Weighted Responsibility

| USA | Working | September 25, 2013

(I manage the stock room at work. Most of the people I work with are larger, muscular men. We have one female on stock room staff. We jokingly call her ‘Pint Size,’ because despite the fact that she’s pretty small as a person, she can do the job as well as any of us, including heavy lifting. We have two new men starting today, because we’re getting more stuff in for fall/Halloween. We need time to train them before the big holiday rush. We’re processing a shipment.)

New Guy #1: “Hey, what happens when we have something we can’t lift on our own?”

Me: “You need to have someone help you. Why?”

([New Guy #1] points to a large box that says ‘caution: over 70 lbs’ on it.)

Me: “Um… if you can’t lift that, then leave it for one of the others.”

New Guy #2: “Naw, man we got this!”

(They try to lift it together, and can barely get it off the ground. ‘Pint Size’ has been watching the whole time.)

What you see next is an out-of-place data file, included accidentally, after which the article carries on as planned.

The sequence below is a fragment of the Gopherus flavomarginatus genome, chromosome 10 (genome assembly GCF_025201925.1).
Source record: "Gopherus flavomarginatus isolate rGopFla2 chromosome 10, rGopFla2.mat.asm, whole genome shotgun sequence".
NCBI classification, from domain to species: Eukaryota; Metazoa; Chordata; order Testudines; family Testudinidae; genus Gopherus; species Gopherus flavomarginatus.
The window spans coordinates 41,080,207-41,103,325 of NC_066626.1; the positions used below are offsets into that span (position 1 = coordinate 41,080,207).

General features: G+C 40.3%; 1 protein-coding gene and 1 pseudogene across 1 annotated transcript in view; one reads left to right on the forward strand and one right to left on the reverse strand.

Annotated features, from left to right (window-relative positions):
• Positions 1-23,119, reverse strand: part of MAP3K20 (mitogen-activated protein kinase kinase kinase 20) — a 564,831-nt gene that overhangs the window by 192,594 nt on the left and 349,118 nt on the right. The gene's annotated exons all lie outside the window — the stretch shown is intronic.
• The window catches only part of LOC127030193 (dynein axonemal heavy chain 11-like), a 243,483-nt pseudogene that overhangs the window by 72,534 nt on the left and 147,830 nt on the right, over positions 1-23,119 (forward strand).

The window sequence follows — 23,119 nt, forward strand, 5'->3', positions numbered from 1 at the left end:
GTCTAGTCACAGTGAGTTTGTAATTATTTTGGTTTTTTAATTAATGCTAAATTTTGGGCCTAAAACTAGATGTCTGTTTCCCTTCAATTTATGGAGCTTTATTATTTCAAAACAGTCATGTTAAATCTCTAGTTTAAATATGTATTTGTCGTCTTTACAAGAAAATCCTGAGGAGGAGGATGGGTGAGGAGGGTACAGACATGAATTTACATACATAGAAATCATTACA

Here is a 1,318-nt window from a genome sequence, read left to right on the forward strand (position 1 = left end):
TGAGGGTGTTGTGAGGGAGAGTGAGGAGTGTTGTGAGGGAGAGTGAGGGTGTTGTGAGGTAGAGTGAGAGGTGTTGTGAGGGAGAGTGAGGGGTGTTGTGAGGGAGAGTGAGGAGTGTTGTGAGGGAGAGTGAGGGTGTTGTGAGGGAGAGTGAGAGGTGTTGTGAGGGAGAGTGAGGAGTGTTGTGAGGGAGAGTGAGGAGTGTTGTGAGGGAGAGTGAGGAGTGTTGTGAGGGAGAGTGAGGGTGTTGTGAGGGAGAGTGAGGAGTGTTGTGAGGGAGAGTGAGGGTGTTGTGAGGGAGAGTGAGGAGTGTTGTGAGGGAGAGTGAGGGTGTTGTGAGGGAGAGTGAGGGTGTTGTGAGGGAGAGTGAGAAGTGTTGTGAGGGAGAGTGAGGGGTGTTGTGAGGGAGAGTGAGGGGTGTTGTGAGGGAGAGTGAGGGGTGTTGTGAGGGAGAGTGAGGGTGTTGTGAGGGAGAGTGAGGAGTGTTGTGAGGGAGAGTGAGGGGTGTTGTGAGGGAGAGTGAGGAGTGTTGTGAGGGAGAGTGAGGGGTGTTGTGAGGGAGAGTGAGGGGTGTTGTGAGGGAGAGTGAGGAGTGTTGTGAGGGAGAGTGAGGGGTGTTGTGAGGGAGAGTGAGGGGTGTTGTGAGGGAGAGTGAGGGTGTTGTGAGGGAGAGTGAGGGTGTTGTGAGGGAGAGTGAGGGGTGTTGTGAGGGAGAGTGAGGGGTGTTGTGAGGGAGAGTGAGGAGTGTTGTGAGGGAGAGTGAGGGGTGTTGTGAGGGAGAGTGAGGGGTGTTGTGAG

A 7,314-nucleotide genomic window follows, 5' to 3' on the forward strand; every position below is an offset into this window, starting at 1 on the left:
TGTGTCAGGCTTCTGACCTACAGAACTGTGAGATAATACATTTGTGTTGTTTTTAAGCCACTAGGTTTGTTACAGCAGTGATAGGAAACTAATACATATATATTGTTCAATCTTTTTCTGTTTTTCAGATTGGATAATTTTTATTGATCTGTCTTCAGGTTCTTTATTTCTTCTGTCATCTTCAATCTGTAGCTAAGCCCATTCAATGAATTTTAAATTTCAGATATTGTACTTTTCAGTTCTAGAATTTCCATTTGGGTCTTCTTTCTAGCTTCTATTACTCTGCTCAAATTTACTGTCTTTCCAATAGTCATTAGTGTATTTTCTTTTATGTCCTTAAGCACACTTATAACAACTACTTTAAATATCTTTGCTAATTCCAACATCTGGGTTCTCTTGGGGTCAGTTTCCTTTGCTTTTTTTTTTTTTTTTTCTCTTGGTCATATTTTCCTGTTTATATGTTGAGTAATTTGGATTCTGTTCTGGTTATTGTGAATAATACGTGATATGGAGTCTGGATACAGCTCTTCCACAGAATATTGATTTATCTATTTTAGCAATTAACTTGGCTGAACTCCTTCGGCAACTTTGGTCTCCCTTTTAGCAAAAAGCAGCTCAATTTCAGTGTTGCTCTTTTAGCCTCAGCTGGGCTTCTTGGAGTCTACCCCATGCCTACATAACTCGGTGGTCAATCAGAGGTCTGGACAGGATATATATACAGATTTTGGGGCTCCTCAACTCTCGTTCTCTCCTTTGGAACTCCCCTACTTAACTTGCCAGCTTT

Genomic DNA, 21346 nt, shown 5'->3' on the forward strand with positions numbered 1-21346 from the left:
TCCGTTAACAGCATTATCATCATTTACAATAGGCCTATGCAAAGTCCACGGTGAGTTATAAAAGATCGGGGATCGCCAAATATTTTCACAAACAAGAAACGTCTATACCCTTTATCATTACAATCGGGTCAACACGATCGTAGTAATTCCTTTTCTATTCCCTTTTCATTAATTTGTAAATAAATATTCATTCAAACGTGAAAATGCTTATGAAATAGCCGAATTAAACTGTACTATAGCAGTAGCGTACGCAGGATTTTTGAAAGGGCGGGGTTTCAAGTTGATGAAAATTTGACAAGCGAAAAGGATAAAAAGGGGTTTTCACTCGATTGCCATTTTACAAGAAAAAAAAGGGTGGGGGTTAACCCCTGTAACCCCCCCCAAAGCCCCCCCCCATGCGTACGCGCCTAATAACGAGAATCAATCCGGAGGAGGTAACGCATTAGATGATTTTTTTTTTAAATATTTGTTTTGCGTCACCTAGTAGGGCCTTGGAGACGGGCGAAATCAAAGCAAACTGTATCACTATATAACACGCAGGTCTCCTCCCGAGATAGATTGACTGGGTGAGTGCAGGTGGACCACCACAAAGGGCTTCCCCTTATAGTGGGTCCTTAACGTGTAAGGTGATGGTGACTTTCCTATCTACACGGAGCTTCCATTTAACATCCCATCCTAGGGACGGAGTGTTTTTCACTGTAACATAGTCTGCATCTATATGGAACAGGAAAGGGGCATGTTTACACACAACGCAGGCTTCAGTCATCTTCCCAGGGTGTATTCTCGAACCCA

Pint Size: “Oh for the love of—I’ll do it.”

New Guy #1: *standing up to his full height and leering down at her* “This box is more than half your body weight. It’s not physically possible.”

Pint Size: “People routinely lift more than their own body weight on a regular basis.”

New Guy #2: “But you’re a girl.”

(‘Pint Size’ picks up the box without any trouble.)

Pint Size: “And you’re a weakling. Get out of the way.”

(They both stand there staring at her as she hoists the box up onto her shoulder and walks away. They end up being transferred to the sales floor because they end up being in the way more often than not, and they are completely unable to move any of the heavier items around the stock room.)

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